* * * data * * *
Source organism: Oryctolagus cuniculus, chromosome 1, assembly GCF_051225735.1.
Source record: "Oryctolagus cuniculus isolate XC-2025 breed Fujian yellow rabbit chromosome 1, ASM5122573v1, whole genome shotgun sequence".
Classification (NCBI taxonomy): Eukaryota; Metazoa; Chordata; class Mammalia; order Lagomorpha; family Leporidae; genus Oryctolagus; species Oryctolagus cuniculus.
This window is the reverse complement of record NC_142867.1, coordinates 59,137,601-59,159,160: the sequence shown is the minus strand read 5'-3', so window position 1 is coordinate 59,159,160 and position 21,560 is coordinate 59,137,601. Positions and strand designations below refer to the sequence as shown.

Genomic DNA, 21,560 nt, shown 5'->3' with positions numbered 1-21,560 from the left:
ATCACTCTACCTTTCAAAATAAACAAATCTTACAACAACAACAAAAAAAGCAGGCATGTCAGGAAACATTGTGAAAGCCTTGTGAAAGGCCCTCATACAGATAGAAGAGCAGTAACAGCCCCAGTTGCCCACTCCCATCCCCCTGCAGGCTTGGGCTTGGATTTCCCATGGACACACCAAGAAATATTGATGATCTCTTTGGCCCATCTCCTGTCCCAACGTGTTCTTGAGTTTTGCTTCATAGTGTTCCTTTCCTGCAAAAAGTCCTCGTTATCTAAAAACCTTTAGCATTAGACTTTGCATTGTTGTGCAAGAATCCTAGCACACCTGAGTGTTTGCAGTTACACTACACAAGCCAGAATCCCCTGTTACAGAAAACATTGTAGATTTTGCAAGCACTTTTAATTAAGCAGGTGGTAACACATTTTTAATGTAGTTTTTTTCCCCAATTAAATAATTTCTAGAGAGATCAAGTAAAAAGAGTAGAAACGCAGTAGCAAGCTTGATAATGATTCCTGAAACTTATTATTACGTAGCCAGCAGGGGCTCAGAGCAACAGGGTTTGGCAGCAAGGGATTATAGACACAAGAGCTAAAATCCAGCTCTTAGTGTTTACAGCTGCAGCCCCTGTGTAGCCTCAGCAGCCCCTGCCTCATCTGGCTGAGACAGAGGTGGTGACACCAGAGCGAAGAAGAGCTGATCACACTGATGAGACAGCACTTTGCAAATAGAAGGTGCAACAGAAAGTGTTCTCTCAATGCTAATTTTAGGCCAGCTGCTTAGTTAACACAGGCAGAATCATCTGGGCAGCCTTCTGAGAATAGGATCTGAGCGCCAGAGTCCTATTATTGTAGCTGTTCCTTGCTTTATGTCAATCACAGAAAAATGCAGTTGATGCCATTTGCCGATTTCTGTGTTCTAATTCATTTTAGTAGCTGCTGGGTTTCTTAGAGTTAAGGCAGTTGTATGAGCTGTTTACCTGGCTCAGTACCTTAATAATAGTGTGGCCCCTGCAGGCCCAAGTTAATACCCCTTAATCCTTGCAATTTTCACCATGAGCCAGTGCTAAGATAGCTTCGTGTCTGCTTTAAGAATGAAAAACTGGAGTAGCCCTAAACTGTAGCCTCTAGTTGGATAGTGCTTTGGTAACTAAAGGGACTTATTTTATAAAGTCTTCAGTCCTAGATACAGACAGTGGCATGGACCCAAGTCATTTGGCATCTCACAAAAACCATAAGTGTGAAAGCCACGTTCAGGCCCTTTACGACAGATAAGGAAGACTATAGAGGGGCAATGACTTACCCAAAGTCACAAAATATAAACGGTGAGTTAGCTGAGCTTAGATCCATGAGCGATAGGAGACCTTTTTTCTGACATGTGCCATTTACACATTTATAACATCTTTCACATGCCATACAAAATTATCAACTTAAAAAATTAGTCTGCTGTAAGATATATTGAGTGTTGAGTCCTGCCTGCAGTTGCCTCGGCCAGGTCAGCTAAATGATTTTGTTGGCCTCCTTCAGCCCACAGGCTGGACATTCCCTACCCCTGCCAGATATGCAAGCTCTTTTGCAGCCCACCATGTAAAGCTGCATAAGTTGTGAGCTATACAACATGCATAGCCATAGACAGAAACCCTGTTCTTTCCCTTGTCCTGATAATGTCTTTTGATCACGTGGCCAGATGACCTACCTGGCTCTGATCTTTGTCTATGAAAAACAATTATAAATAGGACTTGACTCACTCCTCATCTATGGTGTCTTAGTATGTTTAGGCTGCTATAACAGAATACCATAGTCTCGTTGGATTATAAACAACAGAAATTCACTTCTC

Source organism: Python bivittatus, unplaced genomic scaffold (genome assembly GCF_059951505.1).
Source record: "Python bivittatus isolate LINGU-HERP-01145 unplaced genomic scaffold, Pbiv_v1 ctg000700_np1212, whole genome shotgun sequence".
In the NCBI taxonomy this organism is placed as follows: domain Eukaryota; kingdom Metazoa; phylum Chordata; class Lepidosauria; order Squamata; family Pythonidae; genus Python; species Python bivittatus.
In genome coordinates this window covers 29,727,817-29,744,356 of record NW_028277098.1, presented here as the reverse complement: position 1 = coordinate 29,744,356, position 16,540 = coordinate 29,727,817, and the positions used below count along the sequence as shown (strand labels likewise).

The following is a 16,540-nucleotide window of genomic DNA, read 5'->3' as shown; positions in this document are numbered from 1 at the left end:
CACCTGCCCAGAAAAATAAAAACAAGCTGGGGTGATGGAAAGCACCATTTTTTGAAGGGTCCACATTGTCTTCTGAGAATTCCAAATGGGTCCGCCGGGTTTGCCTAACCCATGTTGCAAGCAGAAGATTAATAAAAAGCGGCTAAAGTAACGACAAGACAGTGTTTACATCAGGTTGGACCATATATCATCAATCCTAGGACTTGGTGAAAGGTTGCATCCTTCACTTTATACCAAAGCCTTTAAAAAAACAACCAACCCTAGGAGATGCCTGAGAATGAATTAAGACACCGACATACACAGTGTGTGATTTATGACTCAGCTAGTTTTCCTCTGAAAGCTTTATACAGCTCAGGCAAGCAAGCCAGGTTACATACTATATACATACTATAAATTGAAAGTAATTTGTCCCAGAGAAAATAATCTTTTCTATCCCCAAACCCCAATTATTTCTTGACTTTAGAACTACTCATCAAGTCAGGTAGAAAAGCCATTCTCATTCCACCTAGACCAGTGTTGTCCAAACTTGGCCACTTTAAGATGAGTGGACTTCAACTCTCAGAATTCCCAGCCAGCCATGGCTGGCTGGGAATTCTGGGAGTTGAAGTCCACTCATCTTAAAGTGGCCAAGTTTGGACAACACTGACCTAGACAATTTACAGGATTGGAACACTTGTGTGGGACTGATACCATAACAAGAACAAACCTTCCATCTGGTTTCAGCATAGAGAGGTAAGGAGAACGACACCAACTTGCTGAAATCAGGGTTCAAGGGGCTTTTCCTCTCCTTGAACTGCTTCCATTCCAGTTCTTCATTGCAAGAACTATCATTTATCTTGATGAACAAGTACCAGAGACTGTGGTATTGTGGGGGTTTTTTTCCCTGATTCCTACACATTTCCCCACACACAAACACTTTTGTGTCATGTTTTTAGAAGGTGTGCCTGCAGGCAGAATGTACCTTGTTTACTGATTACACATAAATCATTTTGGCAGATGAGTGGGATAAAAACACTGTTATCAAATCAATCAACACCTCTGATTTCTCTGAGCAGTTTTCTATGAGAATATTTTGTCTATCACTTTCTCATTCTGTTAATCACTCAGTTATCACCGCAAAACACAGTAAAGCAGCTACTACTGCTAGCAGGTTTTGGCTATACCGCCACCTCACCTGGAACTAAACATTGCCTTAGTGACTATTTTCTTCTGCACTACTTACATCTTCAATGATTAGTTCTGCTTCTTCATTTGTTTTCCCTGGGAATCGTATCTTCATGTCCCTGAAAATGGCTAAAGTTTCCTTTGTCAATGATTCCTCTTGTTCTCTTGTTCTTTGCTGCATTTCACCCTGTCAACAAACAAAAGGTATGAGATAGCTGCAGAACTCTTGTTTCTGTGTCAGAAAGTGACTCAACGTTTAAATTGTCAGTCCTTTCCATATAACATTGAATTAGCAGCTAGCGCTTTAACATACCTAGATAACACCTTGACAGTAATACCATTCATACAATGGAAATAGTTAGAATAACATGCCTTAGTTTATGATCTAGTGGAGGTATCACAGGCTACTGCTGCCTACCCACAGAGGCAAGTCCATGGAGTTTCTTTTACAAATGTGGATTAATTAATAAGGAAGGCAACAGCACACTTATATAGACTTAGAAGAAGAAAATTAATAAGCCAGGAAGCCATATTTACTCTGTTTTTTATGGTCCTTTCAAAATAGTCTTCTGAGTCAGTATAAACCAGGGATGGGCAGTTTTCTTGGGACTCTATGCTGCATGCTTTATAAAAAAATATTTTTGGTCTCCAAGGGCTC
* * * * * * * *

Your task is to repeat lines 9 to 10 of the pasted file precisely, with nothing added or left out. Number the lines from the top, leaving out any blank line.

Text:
In the NCBI taxonomy this organism is placed as follows: domain Eukaryota; kingdom Metazoa; phylum Chordata; class Lepidosauria; order Squamata; family Pythonidae; genus Python; species Python bivittatus.
In genome coordinates this window covers 29,727,817-29,744,356 of record NW_028277098.1, presented here as the reverse complement: position 1 = coordinate 29,744,356, position 16,540 = coordinate 29,727,817, and the positions used below count along the sequence as shown (strand labels likewise).